Astronautics is “the theory and practice of navigation beyond the Earth’s atmosphere”. Sounds like something that only government agencies with huge budgets (or Billy Bob Thornton, an empty barn and federal dairy subsidies) could tackle? Well, think again. Amateur astronautics is real and here. Over the next few posts, I’ll show you how it’s happening.
First up, The Brooklyn Space Program, the brainchild of a few New York nerds and theirs kids. (Remember, I mean nerd as a compliment.) These cool folks decided that instead of models of spaceships, they should just build and launch the real thing. Their platform of choice was a weather balloon. While it won’t break the surly bonds of earth, it reaches about 100,000 feet, about three times the comfy cruising altitude of a transoceanic jetliner. Not low earth orbit, but darn close.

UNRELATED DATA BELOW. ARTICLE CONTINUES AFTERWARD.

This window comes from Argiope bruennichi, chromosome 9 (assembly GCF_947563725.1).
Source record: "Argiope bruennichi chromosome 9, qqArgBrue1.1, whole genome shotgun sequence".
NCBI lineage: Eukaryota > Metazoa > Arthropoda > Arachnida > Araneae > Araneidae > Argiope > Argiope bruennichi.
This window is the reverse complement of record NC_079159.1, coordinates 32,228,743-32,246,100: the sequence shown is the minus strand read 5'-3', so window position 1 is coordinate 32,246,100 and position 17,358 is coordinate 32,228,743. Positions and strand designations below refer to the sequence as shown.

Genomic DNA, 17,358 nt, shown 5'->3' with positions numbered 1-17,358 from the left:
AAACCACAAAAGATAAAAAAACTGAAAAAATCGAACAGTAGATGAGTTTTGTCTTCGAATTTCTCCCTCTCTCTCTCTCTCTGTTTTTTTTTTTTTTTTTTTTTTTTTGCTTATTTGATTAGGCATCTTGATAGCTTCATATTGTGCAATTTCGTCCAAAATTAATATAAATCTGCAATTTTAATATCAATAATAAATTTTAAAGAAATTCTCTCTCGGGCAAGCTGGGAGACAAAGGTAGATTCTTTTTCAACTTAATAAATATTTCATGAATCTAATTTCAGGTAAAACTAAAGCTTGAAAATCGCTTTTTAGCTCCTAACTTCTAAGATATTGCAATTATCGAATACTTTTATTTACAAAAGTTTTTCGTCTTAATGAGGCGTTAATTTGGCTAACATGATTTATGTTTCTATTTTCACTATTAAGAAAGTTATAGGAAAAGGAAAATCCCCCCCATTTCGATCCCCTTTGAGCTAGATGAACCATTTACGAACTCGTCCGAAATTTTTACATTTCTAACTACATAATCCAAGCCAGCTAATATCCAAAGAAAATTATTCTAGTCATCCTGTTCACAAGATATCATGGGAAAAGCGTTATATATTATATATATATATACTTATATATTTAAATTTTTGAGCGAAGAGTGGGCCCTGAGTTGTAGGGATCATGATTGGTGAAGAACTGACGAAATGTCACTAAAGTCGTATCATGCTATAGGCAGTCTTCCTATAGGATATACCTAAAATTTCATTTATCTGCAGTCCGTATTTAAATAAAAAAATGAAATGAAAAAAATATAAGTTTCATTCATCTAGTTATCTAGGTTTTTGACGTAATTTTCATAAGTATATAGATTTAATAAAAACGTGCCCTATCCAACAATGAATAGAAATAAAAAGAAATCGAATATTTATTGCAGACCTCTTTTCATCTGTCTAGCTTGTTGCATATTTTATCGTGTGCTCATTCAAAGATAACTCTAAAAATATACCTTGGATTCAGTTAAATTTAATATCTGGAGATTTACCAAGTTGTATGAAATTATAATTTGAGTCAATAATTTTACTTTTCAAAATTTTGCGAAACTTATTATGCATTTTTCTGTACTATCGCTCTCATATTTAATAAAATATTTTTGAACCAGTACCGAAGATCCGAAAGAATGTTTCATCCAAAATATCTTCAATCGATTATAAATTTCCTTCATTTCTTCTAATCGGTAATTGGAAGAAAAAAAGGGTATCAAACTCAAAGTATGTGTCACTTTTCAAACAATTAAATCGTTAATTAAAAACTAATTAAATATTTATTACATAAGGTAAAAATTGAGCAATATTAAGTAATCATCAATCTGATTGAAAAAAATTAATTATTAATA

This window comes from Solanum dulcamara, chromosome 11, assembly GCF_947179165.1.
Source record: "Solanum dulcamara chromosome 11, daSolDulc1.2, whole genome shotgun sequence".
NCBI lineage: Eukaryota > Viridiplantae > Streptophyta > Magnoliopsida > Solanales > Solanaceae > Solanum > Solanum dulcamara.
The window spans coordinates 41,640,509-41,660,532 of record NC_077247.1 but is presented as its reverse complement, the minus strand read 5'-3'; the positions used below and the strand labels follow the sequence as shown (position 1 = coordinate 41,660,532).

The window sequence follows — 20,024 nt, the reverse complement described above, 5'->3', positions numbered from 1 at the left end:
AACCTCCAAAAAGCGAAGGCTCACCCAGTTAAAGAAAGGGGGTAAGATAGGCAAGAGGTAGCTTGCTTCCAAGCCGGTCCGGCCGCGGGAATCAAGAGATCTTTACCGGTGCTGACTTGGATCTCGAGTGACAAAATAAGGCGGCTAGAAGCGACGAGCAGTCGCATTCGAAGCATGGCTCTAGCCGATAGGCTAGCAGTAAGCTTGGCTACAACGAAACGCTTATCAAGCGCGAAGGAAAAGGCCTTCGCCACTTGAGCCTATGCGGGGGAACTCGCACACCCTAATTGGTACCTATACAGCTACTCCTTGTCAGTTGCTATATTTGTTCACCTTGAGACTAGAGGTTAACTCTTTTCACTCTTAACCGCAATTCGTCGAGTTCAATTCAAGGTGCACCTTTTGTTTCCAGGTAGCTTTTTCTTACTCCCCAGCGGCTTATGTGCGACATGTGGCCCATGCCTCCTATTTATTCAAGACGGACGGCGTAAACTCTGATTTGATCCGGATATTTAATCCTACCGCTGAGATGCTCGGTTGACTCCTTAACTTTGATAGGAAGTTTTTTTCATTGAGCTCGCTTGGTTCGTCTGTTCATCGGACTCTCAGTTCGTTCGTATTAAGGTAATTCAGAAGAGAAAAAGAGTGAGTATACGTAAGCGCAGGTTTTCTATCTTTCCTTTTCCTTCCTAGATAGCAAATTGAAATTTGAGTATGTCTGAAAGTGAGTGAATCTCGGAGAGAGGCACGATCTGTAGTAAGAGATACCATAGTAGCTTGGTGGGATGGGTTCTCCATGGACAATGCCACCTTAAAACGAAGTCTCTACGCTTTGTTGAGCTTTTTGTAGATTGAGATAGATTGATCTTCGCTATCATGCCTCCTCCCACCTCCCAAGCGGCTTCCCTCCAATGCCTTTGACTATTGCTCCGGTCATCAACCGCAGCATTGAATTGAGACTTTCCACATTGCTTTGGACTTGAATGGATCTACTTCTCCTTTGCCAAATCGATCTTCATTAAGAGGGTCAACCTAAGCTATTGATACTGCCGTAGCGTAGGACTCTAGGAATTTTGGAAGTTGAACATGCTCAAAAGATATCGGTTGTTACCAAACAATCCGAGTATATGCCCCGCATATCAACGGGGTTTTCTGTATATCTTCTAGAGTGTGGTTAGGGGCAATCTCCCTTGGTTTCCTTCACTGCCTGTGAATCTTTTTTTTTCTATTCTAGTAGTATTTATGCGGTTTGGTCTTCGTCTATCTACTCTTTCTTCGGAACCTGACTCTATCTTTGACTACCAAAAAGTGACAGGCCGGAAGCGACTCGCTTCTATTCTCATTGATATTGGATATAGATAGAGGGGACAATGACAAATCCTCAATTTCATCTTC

Their spaceship was a styrofoam takeout container, tricked out with some extra padding, an iphone with a window for its video camera and some hand-warmers for when the temperature would drop to around 60′ below zero. They inflated the balloon, and sent it to the edge of space. And the little iphone not only recorded the whole trip, the gps unit allowed the BSP crew (which appears to be two adults and two kids) to retrieve the phone. Watch the video below. In the next installment of the DIY Astronautics miniseries, we’ll look at a DIY satellite kit that will only set you back eight grand and an amateur astronautical engineer with a plan to make a satellite that will convert the ionosphere into music.